The blades may be blunt, but it takes a sharpness of foot, hand and senses for actors to safely exchange blows using scimitars in Oregon Shakespeare Festival's "Troilus and Cressida," set in Iraq.

The blades may be blunt, but it takes a sharpness of foot, hand and senses for actors to safely exchange blows using scimitars in Oregon Shakespeare Festival's "Troilus and Cressida," set in Iraq.

Staging a sword fight inside the intimate New Theatre also has its challenges, said fight director Christopher DuVal, who oversaw about 50 hours of fight rehearsal for the production, which opened in March and continues through Nov. 4.

The long, curved swords and a Rambo-worthy knife remain sheathed during the first half, overshadowed by the presence of machine guns and explosions.

Then Ajax, played by Elijah Alexander, pulls the foot-long knife off his hip and begins waving it near the faces of front-row audience members. The headstrong brute of a character with a sinister look plastered across his face gets the audience's attention.

"I'm so in my own world at that moment," said Alexander, in his third season at OSF. "There are a couple of times that I get very close to the audience "… you can't overthink it, because that's when accidents happen."

Although the blades are dull, they are capable of doing damage, Alexander said.

"Safety is a top priority," said DuVal.

All disarms happen away from the audience, he said, and swords stay at least 6 feet away from the seats.

A turning point in the play is the sword fight between the Greek Ajax and noble Trojan Hector, played by Bernard White.

It's a rare moment where the human qualities of respect and honor shine through a well-established curtain of despair cast over the rest of the story.

"It's a little exciting to be that close to them and them to us," said Alexander, about clashing a few steps away from the audience. "I certainly have one eye on them when I'm moving into a certain attack. I know that there are people sitting right to my left."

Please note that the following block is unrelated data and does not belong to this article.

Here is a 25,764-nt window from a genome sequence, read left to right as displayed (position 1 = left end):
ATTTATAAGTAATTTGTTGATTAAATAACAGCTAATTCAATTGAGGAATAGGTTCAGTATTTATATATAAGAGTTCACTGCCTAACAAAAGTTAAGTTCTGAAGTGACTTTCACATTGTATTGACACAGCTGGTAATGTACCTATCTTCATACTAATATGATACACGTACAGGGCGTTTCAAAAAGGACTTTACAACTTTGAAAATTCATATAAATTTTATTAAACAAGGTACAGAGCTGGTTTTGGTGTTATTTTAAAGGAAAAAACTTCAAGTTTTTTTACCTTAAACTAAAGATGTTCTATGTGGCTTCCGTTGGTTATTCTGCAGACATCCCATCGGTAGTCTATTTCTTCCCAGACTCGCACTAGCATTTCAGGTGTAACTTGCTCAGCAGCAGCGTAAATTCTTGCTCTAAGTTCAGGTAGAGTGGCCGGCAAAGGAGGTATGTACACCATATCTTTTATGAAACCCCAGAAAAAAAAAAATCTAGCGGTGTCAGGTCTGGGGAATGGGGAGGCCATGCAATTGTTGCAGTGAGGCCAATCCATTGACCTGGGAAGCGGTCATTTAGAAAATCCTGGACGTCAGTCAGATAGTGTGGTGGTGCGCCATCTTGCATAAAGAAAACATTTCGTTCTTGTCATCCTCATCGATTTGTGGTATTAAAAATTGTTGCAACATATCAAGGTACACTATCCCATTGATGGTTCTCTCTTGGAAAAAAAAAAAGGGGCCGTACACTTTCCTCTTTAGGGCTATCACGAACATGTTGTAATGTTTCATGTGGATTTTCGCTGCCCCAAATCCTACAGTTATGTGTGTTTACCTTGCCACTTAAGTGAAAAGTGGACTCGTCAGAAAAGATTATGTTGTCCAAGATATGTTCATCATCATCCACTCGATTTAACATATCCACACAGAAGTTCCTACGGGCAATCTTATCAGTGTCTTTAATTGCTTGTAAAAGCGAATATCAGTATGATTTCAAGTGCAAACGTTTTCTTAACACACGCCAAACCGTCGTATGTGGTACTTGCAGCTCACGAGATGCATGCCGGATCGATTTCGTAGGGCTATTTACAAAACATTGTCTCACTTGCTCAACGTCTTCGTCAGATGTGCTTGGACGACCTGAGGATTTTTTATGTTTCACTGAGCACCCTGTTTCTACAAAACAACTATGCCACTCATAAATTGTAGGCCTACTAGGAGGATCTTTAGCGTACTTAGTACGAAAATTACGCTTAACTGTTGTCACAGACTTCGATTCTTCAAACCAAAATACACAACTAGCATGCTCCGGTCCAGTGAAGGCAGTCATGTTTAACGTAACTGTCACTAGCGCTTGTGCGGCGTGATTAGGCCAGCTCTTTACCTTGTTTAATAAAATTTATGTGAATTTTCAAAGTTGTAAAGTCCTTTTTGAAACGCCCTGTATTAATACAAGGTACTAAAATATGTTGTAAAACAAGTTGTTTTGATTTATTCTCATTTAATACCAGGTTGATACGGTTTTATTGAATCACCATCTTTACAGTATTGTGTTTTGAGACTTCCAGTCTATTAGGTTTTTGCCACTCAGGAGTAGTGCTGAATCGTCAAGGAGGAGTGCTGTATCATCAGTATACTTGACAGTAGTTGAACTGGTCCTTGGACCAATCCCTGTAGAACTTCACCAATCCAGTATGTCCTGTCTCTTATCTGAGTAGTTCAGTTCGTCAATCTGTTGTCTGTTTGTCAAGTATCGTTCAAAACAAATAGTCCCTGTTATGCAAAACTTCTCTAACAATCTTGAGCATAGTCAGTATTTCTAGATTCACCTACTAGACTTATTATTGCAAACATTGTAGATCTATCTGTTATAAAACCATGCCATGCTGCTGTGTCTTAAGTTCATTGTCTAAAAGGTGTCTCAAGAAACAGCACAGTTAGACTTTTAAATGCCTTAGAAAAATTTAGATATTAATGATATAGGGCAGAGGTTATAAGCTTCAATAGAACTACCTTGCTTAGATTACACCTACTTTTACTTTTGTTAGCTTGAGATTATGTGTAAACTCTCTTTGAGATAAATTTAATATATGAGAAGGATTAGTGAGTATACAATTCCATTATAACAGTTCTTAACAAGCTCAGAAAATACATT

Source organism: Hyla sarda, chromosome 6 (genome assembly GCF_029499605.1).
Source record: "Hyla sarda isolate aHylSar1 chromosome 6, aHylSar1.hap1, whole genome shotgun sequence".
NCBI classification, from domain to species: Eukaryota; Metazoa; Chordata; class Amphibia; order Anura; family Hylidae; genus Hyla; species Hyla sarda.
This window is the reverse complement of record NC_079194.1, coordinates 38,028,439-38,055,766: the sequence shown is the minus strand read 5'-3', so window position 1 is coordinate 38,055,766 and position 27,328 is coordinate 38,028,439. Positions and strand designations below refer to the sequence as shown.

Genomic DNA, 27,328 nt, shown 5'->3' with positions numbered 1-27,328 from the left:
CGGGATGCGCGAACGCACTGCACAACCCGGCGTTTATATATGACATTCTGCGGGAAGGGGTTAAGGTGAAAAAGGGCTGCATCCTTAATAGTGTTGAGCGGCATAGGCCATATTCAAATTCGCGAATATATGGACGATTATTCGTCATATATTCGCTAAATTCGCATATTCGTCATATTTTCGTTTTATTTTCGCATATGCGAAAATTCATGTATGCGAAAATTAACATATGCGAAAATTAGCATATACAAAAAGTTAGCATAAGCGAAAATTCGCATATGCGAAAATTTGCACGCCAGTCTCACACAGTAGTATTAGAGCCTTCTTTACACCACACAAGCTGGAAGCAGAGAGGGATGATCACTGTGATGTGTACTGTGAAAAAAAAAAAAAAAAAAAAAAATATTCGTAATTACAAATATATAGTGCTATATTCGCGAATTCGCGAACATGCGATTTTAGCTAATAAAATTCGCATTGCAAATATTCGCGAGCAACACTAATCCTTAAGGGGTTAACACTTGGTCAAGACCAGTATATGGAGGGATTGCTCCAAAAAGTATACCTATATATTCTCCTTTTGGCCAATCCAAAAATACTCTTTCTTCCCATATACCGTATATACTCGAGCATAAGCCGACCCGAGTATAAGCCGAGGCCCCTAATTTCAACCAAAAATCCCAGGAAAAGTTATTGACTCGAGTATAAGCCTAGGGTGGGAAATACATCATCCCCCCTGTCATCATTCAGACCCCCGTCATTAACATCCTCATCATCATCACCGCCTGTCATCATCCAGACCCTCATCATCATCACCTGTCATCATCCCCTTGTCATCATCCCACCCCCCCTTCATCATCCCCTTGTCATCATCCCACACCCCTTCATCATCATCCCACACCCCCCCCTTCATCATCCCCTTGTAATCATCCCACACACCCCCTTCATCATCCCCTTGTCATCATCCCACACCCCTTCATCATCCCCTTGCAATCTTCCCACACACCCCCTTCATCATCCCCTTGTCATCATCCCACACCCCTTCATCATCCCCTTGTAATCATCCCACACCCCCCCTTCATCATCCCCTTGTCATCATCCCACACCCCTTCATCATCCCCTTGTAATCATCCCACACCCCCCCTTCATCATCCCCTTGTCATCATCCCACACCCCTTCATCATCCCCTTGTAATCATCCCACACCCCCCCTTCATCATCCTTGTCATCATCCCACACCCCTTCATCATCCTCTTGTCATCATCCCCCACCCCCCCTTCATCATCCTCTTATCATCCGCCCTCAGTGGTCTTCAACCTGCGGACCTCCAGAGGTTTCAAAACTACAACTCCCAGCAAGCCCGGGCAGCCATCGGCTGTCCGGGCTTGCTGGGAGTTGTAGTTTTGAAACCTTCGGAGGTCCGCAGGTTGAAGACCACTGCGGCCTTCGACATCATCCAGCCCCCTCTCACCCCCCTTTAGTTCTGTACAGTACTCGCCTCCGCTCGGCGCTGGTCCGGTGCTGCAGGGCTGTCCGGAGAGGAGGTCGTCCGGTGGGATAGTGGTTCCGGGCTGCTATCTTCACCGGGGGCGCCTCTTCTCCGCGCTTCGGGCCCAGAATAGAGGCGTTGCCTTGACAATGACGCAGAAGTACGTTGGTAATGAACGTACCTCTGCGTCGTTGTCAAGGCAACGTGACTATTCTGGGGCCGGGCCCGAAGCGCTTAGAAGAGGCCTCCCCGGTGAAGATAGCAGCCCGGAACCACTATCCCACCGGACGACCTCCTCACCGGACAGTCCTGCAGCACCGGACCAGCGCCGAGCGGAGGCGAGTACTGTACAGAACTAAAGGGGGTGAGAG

Most of the pair's 50 hours of scheduled fight rehearsal were specifically for that Act 4 Scene 5 fight, said DuVal.

The actors spent countless hours outside that rehearsal schedule shadow-fighting each other or working independently, they said.

"A general rule of thumb is that achieving five seconds of up-to-speed stage combat takes about two hours of rehearsal time," DuVal said. "To get the safety dialed in, and the effectiveness "… the appearance of violence."

Neither Alexander nor White have had any injuries while working with the weapons.

"Maybe an attack will go a little far down the blade and knock your fingers, nothing more really," said Alexander.

DuVal, an assistant professor in the Department of Theatre Arts at University of Idaho, said working with the OSF actors was like "driving a Porsche."

The New Theatre has its limitations and gifts, DuVal said.

Accommodating the viewpoints of an audience seated on three sides of the stage is a challenge in itself, he said. The New Theatre provides a more critical look at the production than if it were staged in the large Bowmer Theatre, he said.

"It requires that a different kind of illusion happen "… they're making contact with each other," DuVal said. "There is an intimacy and grittiness to it."

White said he'd done very little fighting and even less work with swords before rehearsing for "Troilus and Cressida."

"I can't say enough good things about Chris DuVal," said White.

"I began to feel like I needed years of training," he said. "Chris met with me for extra hours ... he revealed a spiritual approach to it."

White was told to watch the film "Ip Man," a story loosely based on the life of the Chinese martial artist who taught Bruce Lee how to fight.

The film helped, said White, who copied and practiced the flow of the moves in the film.

Alexander has worked with scimitars is the past, he said, and has training in fencing and hand-to-hand and broadsword combat.

"We're working every show to get it even more precise, making it into the perfect fight," said Alexander.

White, who is working through carpal tunnel that has developed in his right forearm since picking up a sword, said the physical demand of fighting has emerged as the biggest challenge for him.

"Ideally, we want it to look absolutely real "… and we're close," said White.

"It should look like a dance."

Reach reporter Sam Wheeler at 541-499-1470 or email